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104 TABLE 4.2 Youth Program Classifications PIQ Service Categoriesa Testing, assessment and employability plan development Counseling (personal and career) Other preemployment: World-of-Work Basic Skills Job Search Vocational exploration, job rotation Remedial education, GED, ESL Classroom vocational skills training On-the-job training Work experience Support services (transportation, child care) Placement and job development b b Service Category Classifications . . Committee on Youth Hahn and Lerman Employment Programs Labor market Labor market preparation (career development) Labor market preparation (career development) Labor market preparation (career development) Labor market preparation (career development) preparation Labor market preparation Labor market preparation Labor market preparation Labor market preparation Occupational skills training Intensive skills training (out-of-school, e.g., Job Corps) Intensive skills training (out-of-school) Work experience: in school and out-of school Summer Youth Temporary jobs program Employment Program Occupational skills training Temporary jobs programs b Labor market Job placement preparation program NOTE: This chart compares the program classifications used by Hahn and Lerman (1983) and the committee. The first column presents the 10 service activities from the Process Information Questionnaires (PIQ) of the Standard Assessment System (SAS), and the columns to the right indicate how Hahn and Lerman and CYEP classify each PIQ service category for assessment purposes. The CBO (1982) in its analysis of youth programs classified program activities as demand side (i.e., to increase employment demand for the target group), supply side (i.e., to increase employability of youths through training, education, and employment experience), or transition (i.e., improving exchange of labor through job search and placement). aOther authors have used classifications based on amounts of time in various PIQ categories for analysis of youth programs (Cole et al., 1982; Fuller and Nelson, 1982; Rock et al., 1982). bNot classified. different classifications from those used in the knowledge development documents (e.g., Hahn and Lerman, 1983; Rock et al., 1982; and Congres- sional Budget Office, 1982; see Table 4.2~. None of the classifications of program types developed and utilized by others seemed appropriate for our task. These classifications were often based on combinations of specific program activities and services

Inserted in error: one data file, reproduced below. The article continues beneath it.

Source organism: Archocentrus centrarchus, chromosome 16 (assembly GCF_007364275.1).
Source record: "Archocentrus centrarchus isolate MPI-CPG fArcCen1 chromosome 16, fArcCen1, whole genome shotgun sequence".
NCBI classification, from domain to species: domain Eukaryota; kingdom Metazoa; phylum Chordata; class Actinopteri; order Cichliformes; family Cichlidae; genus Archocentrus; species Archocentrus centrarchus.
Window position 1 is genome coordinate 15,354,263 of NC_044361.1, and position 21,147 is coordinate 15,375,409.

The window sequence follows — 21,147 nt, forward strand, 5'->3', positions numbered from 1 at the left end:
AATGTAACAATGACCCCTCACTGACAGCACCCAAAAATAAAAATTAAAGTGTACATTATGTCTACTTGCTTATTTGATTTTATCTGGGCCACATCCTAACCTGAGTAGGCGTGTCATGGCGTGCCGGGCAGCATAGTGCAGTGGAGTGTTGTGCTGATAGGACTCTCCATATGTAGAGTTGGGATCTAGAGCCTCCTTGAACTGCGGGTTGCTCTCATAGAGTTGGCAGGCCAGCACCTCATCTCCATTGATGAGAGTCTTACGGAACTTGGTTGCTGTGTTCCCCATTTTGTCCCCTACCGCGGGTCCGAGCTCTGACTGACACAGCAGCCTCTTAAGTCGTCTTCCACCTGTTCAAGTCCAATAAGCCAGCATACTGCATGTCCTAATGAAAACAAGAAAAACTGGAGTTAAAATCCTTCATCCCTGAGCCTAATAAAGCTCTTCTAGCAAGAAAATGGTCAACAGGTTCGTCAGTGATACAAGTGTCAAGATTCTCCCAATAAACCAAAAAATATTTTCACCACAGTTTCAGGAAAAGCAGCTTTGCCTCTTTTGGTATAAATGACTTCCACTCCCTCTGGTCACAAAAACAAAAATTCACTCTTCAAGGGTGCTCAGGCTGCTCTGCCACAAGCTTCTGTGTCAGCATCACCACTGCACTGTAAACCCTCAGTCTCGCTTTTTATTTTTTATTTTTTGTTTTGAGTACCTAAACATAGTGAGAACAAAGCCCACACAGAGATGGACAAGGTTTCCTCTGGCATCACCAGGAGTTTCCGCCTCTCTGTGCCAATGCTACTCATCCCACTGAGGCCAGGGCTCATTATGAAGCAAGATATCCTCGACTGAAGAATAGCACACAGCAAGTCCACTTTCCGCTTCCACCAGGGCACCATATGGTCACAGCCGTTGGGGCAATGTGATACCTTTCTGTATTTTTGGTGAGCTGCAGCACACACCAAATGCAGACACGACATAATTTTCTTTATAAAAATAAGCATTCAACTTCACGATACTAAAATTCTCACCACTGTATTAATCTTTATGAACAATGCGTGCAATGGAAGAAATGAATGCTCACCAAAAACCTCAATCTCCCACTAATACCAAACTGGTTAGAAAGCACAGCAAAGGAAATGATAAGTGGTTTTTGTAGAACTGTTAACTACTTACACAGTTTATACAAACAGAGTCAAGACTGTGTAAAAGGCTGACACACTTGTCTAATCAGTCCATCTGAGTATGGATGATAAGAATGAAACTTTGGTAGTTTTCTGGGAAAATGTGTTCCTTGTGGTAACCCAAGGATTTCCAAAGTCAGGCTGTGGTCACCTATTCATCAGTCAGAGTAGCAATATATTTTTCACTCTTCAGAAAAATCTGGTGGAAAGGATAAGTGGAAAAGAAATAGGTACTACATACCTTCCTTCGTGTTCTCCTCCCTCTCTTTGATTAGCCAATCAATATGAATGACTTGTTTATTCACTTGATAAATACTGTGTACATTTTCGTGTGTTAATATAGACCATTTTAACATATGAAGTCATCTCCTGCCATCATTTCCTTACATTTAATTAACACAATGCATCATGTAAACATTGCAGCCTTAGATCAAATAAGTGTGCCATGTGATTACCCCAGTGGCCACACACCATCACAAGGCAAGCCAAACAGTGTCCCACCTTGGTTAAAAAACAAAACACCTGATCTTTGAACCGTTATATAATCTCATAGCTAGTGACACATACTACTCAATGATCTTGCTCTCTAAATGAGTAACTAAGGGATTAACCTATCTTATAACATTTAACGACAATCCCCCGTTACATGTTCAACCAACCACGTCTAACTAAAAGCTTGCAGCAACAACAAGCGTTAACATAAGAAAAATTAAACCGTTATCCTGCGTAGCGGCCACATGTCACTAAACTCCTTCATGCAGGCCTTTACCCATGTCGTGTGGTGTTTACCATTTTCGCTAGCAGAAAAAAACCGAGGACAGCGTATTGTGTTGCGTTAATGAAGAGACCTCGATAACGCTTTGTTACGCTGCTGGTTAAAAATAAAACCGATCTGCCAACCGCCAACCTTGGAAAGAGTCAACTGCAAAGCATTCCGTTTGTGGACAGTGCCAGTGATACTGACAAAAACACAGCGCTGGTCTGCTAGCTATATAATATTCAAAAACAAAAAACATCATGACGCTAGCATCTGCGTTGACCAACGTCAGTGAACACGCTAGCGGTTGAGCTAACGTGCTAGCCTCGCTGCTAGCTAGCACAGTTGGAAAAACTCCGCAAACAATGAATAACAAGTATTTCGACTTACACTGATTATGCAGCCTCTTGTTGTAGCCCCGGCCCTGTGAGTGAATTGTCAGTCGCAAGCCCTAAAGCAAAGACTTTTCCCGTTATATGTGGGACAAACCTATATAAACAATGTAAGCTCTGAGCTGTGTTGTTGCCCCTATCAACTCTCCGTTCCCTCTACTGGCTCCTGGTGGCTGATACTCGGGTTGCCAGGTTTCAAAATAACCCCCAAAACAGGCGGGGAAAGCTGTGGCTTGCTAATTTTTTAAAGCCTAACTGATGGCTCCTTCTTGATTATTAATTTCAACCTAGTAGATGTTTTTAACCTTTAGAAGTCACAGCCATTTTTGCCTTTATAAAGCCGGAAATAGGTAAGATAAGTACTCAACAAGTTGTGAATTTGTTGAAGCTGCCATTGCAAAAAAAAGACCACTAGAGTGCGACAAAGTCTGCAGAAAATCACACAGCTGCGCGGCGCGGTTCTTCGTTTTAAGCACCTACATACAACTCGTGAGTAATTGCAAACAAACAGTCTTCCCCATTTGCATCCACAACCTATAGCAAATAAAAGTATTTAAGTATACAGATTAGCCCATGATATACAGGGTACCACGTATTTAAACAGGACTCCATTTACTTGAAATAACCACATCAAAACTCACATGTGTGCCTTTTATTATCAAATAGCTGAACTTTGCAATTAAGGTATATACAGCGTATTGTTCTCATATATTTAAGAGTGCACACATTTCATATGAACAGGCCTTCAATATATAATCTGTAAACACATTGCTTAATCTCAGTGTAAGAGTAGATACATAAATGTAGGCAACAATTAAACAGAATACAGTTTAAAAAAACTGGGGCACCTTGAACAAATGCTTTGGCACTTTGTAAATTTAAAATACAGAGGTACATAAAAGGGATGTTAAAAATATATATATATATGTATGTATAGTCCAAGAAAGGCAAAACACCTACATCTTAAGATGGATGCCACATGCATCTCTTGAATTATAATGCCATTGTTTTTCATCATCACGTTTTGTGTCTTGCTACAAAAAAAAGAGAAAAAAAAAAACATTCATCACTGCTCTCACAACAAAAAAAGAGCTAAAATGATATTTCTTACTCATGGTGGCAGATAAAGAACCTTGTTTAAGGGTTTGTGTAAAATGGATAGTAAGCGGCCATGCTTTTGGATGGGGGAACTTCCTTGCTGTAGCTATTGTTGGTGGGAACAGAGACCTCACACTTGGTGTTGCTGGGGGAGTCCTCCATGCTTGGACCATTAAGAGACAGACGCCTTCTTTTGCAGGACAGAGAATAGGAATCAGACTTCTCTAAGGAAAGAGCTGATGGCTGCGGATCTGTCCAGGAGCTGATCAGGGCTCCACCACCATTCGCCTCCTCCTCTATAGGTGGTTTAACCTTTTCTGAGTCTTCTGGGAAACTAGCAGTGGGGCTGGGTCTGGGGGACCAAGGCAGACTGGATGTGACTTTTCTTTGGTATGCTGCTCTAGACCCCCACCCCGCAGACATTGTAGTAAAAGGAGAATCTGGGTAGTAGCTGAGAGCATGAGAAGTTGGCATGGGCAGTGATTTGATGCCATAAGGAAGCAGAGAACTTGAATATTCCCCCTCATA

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105 (e.g., work experience, on-the-job training, classroom training, skills training, counseling, and participant assessment), on the one hand, and client group characteristics, on the other. On examination, we found that most YEDPA programs provided combinations of services to a mix of client groups. Thus, reviews based on classifications with fine breakdowns of service type and client group were forced to discuss a given program repeatedly under different classifications of services (e.g., Hahn and Lerman, 1983~. In designing the classifications of programs for this review we sought to minimize complexity without obscuring essential differences between programs. To this end, we chose four broad program types defined on the basis of intermediate goals. Each program evaluation report was placed in only one type, according to its intermediate goal: 1. Occupational skills training: to equip youths with specific occupational skills and knowledge as a prerequisite either to further training or job placement in that occupational field. (Examples include both on-the-job and classroom training in such fields as welding, drafting, carpentry, health, and computer occupations.) 2. Labor market preparation: to improve attitudes, knowledge, and basic skills as preparation for entering employment. This category encompasses such programs as career exploration and world-of-work orientation and programs designed to enhance youths' general educational level and skills, thereby improving their future career possibilities. (Examples of the latter are basic--remedial--education and GED programs.) 3. Temporary jobs: to provide youths with employment and general work experience in temporary subsidized jobs, either full time or part time. (Examples of such programs include work experience programs and the Summer Youth Employment Program.) 4. Job placement: to place youths in unsubsidized jobs. Services provided may include job search assistance, placement, and follow-up activities. Target Groups At the outset, our evaluative framework cross-classified programs by the four broad program types just described and by the target groups served, as classified by school status and age. School status distingu- ished in-school youths from out-of-school youths, the latter being further subdivided into those who had graduated from high school and those who had dropped out. The age groups, defined to correspond roughly with grade level, were 14-15, 16-18, and 19-21. The racial, ethnic, and sex composition of program participants were also indicated. It was our hope that this specification of target groups, cross- classified with program types, would allow us to address the question of what works best for whom. In practice, while we did take note of the details of participant target groups, we found it was not possible to carry out separate analysis according to all of these target group categories. This was